- Blowing Off Class: Gay College Erotica edited by by Winston Gieseke, Bruno Gmunder Verlag Gmbh
- Payoff by Aleksandr Voinov and LA Witt, Riptide Publishing
- Pink Lips and Other Stories for Girls Only by Elisabeth Anne Ryder, Fanny Press
- Secret Desire: A Foot Out the Closet by Hank Brooks, BLVNP Incorporated
- Daughter of Mystery by Heather Rose Jones, Bella Books
- The Consequence of Murder by Nene Adams, Bella Books
- A Matter of Degrees by Alex Marcoux, Bella Books
- King of Dublin by Lisa Henry and Heidi Belleau, Riptide Publishing
- Lichii Ba’Ch by D Jordan Redhawk, Bella Books
- Strain by Amelia C. Gormley, Riptide Publishing
- Triane’s Son Learning by Amy Lane, Harmony Ink
- A Wizard’s Touch: Volume One by Amber Kell, Totally Bound Publishing
- After Life (The Gemini & Flowers Mysteries) by Jonathan Gregory, CreateSpace
- Cobalt: Valentine & Lovelace #2 by Nathan Aldyne, Felony & Mayhem
- Serpent’s Tongue (A Dick Hardesty Mystery) (Volume 15) by Dorien Grey, Zumaya Boundless
- Death Came Calling by Donald Webb, Bold Strokes Books
- Dirty Deeds by SE Jakes, Riptide Press
- Love in the Shadows by Dylan Madrid, Bold Strokes Books
- Slash and Burn by Valerie Bronwen, Bold Strokes Books
- Snapped by G.A. Hauser, CreateSpace
- Falling into Place: An Intimate Geography of Home by Catherine Reid, Beacon Press
- Firelight of a Different Colour: The Life and Times of Leslie Cheung Kwok-wing by Nigel Collett, Signal 8 Press
- Hidden: The Intimate Lives of Gay Men Past and Present by Clinton Elliott, AuthorHouse
- Inside a Pearl: My Paris Years by Edmund White, Bloomsbury
- The Marriage Act: The Risk I Took to Keep My Best Friend in America, and What It Taught Us About Love by Liza Monroy, Soft Skull Press
- Magnus Hirschfeld: The Origins of the Gay Liberation Movement by Ralf Does, Monthly Review Press
- Pink Triangle: The Feuds and Private Lives of Tennessee Williams, Gore Vidal, Truman Capote, and Famous Members of Their Entourages by Darwin Porter and Danforth Prince, Blood Moon Productions
- Redefining Realness: My Path to Womanhood, Identity, Love & So Much More by Janet Mock, Atria
- They Call Me a Hero: A Memoir of My Youth by Daniel Hernandez, Simon & Schuster Books for Young Readers
- The Tooth Fairy: A Memoir by Clifford Chase, Overlook
- Wasn’t Tomorrow Wonderful? by Kenneth M. Walsh, Magnus/Riverdale
- The Earth Avails by Mark Wunderlich, Graywolf Press
- From the Standard Cyclopedia of Recipes by B.C. Edwards, Black Lawrence Press
- Idle Worship edited by Amanda James, CreateSpace
- Boy of the West End by Zack, Bruno Gmunder Verlag Gmbh
- On Loving Woman by Diane Obomsawin, Drawn and Quarterly
In The News
The Science of Writing a Hit Book
On January 8, Inside Science reported that computer scientists at Stony Brook University had designed an algorithm allowing them to determine what makes a novel a success. The results are eerily precise. Among the traits most likely to make a book well reviewed and widely read are an unadorned, journalistic style; higher numbers of nouns and adjectives; and lower numbers of adverbs and verbs.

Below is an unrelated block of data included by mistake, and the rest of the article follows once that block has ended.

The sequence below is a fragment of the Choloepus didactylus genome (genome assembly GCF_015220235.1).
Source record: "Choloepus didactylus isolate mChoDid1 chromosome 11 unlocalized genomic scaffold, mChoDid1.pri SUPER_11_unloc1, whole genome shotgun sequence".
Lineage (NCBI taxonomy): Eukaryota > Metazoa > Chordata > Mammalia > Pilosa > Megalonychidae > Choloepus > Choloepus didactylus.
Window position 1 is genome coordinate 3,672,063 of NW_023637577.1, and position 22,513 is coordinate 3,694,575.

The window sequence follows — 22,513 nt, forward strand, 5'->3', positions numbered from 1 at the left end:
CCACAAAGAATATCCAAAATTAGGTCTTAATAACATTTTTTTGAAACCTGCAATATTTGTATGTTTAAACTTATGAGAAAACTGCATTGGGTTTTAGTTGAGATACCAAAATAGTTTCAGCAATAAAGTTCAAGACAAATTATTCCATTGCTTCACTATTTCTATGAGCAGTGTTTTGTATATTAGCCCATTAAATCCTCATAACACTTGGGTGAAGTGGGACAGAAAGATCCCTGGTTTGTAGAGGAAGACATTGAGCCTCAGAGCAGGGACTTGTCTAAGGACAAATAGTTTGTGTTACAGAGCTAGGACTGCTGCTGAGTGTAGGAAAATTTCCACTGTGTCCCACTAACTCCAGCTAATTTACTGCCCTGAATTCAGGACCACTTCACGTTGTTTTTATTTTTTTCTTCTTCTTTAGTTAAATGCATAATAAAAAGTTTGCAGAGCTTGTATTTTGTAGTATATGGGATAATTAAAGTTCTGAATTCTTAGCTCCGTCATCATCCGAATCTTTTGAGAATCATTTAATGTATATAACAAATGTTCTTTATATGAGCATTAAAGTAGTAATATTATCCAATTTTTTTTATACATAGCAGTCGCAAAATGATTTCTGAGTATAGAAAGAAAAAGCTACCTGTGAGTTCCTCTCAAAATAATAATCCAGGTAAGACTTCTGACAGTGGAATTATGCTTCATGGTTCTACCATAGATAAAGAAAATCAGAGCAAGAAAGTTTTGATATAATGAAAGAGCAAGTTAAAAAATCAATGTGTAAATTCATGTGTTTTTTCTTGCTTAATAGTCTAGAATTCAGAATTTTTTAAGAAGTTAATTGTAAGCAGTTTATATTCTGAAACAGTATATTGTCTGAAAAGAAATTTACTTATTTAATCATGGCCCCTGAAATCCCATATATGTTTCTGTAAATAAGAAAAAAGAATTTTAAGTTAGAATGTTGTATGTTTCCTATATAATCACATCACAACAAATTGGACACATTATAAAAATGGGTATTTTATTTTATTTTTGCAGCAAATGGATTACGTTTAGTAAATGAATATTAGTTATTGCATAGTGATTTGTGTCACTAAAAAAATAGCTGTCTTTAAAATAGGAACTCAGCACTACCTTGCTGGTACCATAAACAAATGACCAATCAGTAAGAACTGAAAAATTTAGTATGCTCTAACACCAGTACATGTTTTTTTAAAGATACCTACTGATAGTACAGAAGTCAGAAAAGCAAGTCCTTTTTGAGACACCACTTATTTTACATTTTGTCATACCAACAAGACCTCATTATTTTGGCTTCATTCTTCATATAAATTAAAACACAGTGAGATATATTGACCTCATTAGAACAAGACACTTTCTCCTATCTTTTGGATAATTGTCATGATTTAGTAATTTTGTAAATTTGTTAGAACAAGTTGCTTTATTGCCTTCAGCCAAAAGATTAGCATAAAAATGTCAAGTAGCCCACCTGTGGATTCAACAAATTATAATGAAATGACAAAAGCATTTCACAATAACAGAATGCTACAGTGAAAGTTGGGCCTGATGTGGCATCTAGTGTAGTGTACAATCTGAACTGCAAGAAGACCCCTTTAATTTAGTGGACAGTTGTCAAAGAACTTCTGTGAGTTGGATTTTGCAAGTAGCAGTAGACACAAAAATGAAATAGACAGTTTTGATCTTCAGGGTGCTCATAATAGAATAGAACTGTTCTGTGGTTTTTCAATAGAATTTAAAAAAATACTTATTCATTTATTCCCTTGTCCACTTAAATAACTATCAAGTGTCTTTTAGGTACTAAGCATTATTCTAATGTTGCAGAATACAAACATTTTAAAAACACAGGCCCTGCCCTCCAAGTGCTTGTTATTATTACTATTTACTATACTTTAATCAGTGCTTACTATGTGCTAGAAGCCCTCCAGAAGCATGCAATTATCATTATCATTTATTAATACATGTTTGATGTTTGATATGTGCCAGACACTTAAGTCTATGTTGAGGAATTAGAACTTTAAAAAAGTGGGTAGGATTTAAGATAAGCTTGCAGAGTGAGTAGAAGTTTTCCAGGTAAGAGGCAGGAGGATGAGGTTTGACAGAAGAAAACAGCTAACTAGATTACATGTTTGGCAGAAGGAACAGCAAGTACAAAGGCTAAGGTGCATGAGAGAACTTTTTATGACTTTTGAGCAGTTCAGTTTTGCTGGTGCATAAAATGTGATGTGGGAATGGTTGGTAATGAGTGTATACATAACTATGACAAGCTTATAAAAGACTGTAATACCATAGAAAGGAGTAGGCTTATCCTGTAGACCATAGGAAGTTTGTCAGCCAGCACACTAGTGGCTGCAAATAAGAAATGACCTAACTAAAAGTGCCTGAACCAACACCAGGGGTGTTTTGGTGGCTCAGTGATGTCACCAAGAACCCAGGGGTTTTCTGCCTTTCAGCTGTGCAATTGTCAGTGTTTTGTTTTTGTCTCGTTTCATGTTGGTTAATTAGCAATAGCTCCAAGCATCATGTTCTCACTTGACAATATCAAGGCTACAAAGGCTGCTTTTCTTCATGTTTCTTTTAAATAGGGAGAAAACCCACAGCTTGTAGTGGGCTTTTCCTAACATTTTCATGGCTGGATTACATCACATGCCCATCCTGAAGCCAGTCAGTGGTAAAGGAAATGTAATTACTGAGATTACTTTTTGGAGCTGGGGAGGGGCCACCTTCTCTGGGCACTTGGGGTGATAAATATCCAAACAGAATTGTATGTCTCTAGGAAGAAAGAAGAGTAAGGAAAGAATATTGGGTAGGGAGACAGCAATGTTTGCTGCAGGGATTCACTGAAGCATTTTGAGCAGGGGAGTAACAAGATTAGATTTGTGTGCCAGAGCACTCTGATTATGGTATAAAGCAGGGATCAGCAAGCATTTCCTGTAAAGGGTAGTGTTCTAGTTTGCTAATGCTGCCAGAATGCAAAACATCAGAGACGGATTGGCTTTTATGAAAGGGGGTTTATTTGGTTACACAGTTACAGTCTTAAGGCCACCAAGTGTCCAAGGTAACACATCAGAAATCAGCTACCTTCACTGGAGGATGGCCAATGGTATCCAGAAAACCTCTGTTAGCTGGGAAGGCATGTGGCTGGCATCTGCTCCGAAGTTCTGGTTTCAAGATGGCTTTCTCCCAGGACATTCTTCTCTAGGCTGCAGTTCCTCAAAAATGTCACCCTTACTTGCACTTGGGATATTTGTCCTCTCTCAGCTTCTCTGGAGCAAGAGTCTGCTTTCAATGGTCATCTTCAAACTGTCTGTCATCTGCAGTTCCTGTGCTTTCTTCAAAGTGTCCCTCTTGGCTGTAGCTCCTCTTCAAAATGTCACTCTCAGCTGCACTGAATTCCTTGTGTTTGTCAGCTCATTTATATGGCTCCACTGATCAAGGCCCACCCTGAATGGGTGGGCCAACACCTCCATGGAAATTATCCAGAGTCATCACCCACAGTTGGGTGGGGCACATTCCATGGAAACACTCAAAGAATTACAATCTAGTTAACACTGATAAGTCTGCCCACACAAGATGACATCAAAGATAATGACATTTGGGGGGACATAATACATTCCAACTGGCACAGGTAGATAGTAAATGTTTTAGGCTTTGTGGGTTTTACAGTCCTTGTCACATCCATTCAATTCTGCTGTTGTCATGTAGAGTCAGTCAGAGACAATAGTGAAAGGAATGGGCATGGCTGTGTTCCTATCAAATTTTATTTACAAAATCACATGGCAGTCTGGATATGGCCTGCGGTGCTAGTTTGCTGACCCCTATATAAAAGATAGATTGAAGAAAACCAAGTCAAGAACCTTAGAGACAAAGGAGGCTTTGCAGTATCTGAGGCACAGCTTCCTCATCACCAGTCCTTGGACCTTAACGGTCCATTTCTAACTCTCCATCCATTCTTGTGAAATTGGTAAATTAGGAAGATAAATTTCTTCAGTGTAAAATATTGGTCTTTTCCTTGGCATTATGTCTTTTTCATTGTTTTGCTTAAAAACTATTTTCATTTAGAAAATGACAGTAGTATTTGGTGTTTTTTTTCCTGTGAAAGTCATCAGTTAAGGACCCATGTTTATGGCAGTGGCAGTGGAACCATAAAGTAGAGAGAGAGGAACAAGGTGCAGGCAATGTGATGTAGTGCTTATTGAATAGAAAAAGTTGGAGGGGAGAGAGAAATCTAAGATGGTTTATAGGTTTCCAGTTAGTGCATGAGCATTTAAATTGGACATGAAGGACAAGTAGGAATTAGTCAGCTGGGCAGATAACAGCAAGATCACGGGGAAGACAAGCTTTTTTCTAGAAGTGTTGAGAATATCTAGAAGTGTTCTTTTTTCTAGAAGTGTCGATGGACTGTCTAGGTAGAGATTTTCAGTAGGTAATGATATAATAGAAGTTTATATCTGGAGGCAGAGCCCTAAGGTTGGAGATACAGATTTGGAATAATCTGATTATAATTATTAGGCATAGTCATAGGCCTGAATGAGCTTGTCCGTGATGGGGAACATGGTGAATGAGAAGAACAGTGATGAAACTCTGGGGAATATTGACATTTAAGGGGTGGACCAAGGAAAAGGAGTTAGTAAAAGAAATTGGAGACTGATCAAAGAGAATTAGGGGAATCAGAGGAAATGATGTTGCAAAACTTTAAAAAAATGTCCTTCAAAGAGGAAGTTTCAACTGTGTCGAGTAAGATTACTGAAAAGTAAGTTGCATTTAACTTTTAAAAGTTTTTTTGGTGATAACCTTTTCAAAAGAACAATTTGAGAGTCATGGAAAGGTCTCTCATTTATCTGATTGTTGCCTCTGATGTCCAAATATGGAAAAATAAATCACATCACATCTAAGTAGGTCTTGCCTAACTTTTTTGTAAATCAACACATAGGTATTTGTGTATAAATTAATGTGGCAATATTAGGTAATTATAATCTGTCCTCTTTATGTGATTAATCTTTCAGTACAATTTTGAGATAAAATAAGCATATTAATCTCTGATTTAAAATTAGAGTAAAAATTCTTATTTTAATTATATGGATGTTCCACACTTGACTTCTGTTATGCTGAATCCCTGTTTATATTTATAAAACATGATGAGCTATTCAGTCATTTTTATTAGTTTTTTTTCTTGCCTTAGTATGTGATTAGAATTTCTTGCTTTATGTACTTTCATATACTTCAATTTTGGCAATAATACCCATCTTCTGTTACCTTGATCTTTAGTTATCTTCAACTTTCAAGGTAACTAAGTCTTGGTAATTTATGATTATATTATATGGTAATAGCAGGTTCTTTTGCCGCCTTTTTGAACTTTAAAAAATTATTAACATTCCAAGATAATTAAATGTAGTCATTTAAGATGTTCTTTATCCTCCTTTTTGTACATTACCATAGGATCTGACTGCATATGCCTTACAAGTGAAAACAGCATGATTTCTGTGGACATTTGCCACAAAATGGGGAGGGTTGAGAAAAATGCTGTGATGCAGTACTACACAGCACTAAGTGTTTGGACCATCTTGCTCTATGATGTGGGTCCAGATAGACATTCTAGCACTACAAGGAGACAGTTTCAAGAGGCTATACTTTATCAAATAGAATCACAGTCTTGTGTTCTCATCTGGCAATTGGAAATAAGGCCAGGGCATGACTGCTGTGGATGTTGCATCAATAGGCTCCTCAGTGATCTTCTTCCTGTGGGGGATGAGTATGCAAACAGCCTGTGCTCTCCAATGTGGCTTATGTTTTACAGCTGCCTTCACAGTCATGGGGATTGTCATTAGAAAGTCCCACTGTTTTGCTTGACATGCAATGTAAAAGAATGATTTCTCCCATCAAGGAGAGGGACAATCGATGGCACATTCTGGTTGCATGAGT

Thankfully, literature is not a science. Yet the writing and selling of literature increasingly is. Thanks to a proliferation of analytics, it’s easier than ever for publishers to track, graph, and therefore do their desperate best to predict market trends. Judged on that cold scale of downloaded units, Mein Kampf—which has come roaring back recently thanks to a high volume of e-book sales—might now be considered a good book.
I won’t go so far as to say that reducing the richness of books to ones and zeroes, and then judging them on such a scale, is tantamount to literary eugenics. But it does raise a question about what it means for a book to be formulaic, and whether that’s a good or bad thing. Or whether those kinds of questions even mean anything anymore.
2014 Book Preview
In Next Magazine, writer and Lambda Literary Poetry Editor Jameson Fitzpatrick offers a preview of 2014′s most anticipated gay titles.
Portland Fun and Games
When in doubt, put a bird on it. Next month, McSweeny’s is releasing The Portlandia Activity Book, a companion piece to the popular television IFC television show Portlandia. The book, written by Carrie Brownstein, Fred Armisen and Johnathan Krisel, provides fun-filled activities for the whole hipster family.
From the publisher:
This is The Portlandia Activity Book—a compendium of guaranteed enrichment for the Pacific Northwestern part of your psyche. Like a cool high school that prefers a sweat lodge to the traditional classroom, this book will expand your mind through participation, dehydrate you to a state of emotional rawness, then linger in the corners your bare soul.
Here you will find enough activities to get you through a year’s worth of rainy days, including: How to Crowdfund Your Baby, Punk Paint By Numbers, Terrarium Foraging, and so much more. With pages unlike any you’ve seen before, this is the kind of book that you can be yourself around. Shed the trappings of normalcy, let down your glorious mane, and take the deepest breath of your life. Portlandia is beckoning your arrival.
In Slate this week, Rosie Schaap provides an in-depth look at The Trip to Echo Spring: On Writers and Drinking, a new book by Olivia Laing. The book explores how extreme alcohol consumption affected a series of famous authors and playwrights, including Tennessee Williams and John Cheever.
The Brokeback Opera
The Advocate recently interviewed author Annie Proulx, who is currently adapting her famed gay love story “Brokeback Mountain” into an opera.
New in January: Armistead Maupin, Melissa Pritchard, Sean Strub, Charles Stephens, Steven G. Fullwood, and Amy Villarejo
New year! New books! January is upon us and so are a slew of new and noteworthy LGBT books.
December is upon us and so are a slew of new and noteworthy LGBT books.
November is upon us and so are a slew of new and noteworthy LGBT books.